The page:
Note: The reason for my dearth of blog posts lately is the troubles I’ve had with my 6-year-old Mac. I now have a new one and all is well. Fingers crossed.

Does the U.S. economy face secular stagnation? I am skeptical, and the sources of my skepticism go beyond the fact that the U.S. economy looks to be well on the way to full employment today. First, as I pointed out as a participant on the IMF panel at which Larry first raised the secular stagnation argument, at real interest rates persistently as low as minus 2 percent it’s hard to imagine that there would be a permanent dearth of profitable investment projects. As Larry’s uncle Paul Samuelson taught me in graduate school at MIT, if the real interest rate were expected to be negative indefinitely, almost any investment is profitable. For example, at a negative (or even zero) interest rate, it would pay to level the Rocky Mountains to save even the small amount of fuel expended by trains and cars that currently must climb steep grades. It’s therefore questionable that the economy’s equilibrium real rate can really be negative for an extended period. (I concede that there are some counterarguments to this point; for example, because of credit risk or uncertainty, firms and households may have to pay positive interest rates to borrow even if the real return to safe assets is negative. Also, Eggertson and Mehrotra (2014) offers a model for how credit constraints can lead to persistent negative returns. Whether these counterarguments are quantitatively plausible remains to be seen.)

This is my favorite paragraph from Ben Bernanke’s blog post “Why are interest rates so low, part 2: Secular stagnation,” March 31, 2015. Bernanke is a clear writer, which is refreshing.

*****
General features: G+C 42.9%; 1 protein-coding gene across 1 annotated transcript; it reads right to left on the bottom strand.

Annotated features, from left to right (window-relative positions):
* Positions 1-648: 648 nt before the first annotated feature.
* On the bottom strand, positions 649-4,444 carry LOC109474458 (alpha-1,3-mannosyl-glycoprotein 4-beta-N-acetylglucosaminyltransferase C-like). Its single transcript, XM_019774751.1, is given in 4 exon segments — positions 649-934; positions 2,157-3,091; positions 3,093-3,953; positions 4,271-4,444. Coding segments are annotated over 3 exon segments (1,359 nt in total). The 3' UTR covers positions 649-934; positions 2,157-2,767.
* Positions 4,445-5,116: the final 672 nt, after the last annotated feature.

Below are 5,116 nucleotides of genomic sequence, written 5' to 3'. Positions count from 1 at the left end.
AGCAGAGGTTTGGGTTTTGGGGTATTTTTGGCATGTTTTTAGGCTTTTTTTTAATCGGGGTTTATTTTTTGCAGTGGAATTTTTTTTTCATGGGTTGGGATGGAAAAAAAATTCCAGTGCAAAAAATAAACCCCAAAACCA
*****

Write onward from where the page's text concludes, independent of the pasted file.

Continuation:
I heard my own version of “Uncle Paul’s” example from Sam Peltzman, who had heard it from Martin Bailey. Another person who had heard it from Bailey is Bill Poole. Poole writes:

A convincing counterargument [to the secular stagnation argument] was presented in a 1962 textbook by Martin J. Bailey, with whom I studied at the University of Chicago. Bailey argued that investment spending would not reach a limit at a zero rate of interest because there are some investments that have an annual return that continues in perpetuity. If an investment has an infinite life, then the present value of the project can be made as large as you please by making the interest rate as low as you please. Mathematically, as the discount factor on future returns goes to zero the present value becomes indefinitely large. The lower the rate of interest the greater the number of investments there would be with present value above their capital cost and the total size of these investments would be easily large enough to bring the economy to full employment.

Bailey used the example, and had estimates of the cost, of creating new farmland by filling shallow coastal areas in the Gulf of Mexico. The newly created land would have a return in agricultural output that would continue indefinitely.